If there is a trade deal with China later in March or early April, we expect the stock market to rally further to the upside, as it would remove a significant negative overhang that the stock market has been dealing with for over a year. A trade agreement would be an immediate boost to both Chinese & U.S. economies as well as those around the world, which in turn could free up companies to make new investments and hire workers, and potentially reverse some of those deceleration measures mentioned above.


In addition to opportunities that exist broadly in the current economic and market climate, there are several areas we are emphasizing in client portfolios: 

  1. Increasing Dividend Stocks

A perennial favorite of ours here at True North, dividend stocks are often a safe-haven in choppy markets. Companies who consistently raise their dividends year after year have tended to outperform over the long-haul, compared to growth stocks and non-dividend payers.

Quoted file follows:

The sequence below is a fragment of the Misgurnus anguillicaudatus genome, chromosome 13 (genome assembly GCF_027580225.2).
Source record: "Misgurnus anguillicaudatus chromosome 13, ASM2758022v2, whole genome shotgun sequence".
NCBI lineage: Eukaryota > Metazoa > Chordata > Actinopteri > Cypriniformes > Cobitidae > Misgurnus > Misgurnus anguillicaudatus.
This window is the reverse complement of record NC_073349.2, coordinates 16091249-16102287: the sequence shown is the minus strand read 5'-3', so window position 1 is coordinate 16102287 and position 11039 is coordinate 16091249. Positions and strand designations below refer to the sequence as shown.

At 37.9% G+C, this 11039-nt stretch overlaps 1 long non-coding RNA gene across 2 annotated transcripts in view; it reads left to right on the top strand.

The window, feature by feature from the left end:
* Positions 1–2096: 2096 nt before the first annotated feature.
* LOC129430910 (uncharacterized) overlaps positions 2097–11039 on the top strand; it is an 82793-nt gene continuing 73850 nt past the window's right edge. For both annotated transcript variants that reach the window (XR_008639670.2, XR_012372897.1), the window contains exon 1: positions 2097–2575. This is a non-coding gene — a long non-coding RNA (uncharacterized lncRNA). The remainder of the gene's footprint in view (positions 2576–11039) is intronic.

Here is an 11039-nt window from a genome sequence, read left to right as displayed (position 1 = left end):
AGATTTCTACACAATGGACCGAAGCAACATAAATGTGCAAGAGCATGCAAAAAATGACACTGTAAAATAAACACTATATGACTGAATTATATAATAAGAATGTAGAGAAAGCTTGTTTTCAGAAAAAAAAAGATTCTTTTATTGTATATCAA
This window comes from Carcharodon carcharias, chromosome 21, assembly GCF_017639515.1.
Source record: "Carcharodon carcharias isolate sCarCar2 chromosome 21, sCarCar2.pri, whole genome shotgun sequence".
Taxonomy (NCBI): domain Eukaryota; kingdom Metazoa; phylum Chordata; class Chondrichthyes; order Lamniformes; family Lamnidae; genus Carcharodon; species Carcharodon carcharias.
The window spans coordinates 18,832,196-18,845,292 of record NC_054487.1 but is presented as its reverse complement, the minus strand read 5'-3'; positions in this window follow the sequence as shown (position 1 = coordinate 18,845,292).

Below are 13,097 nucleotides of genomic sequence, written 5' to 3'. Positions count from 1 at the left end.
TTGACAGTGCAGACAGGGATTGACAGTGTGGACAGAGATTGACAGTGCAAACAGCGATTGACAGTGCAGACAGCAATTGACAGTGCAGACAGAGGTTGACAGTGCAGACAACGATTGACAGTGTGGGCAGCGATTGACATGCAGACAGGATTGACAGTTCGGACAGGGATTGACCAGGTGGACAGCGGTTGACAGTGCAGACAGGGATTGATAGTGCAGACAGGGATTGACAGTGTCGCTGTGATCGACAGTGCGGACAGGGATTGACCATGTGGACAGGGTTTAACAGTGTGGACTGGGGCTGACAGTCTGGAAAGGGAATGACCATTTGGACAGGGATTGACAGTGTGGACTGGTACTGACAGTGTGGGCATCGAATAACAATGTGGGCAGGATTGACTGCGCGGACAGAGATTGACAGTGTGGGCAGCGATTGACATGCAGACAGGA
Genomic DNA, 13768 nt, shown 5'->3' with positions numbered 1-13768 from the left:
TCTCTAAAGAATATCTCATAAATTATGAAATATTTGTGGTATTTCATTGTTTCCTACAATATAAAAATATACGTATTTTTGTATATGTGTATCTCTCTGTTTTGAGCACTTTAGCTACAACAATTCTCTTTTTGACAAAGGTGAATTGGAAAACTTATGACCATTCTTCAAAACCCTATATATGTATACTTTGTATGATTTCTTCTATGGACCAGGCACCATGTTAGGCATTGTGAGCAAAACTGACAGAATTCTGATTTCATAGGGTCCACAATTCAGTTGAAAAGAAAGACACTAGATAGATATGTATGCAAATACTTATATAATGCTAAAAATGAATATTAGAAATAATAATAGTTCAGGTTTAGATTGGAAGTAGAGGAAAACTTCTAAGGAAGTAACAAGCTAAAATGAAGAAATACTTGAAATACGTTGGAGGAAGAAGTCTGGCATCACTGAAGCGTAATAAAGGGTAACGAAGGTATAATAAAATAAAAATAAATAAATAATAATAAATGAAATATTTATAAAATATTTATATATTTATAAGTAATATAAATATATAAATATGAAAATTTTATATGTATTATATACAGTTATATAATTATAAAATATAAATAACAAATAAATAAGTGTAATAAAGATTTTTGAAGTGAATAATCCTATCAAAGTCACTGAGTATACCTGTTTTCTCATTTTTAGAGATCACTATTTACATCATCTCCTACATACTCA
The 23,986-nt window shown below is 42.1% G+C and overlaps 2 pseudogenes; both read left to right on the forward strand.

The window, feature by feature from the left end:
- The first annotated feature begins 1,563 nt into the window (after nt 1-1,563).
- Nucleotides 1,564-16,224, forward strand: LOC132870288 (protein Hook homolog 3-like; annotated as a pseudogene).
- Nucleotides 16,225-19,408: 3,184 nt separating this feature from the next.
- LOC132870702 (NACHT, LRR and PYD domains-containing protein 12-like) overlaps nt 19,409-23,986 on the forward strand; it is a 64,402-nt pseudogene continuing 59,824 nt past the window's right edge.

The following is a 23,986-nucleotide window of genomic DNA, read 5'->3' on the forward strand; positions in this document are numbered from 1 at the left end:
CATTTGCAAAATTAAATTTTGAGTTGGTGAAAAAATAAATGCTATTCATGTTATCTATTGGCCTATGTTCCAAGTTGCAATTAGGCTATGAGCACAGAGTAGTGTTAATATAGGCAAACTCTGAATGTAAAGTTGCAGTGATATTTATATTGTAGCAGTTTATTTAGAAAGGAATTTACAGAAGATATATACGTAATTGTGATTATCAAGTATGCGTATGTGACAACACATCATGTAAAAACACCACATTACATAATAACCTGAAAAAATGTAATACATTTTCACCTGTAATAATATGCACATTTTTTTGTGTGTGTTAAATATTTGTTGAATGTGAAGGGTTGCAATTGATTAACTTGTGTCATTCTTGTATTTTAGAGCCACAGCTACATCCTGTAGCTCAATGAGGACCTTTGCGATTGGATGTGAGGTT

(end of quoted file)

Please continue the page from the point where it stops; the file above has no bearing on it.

Increasing dividend stocks provide a growing stream of income, and current yields that in many cases exceed comparable treasury bonds.

  1. Think Outside the Box

International stocks appear to be at bargain prices right now. Europe was particularly hard-hit last year and may now be poised for a nice rally.

Value stocks also have been out of favor, and they tend to do better in a slowing economy. Value stocks are companies that trade at discounts to their intrinsic value.

In recent years, growth stocks have outperformed value stocks with many investors chasing the high growth momentum stocks and big technology companies. This has left many value stocks unloved in the trash heap.

Moreover, in the 90 years from 1926-2016, value stocks outperformed growth – 13.5% annually vs. 9.2%. That’s significant long-term outperformance and a good reason to consider value investing!

  1. Intermediate-Term Bonds and Money Market Funds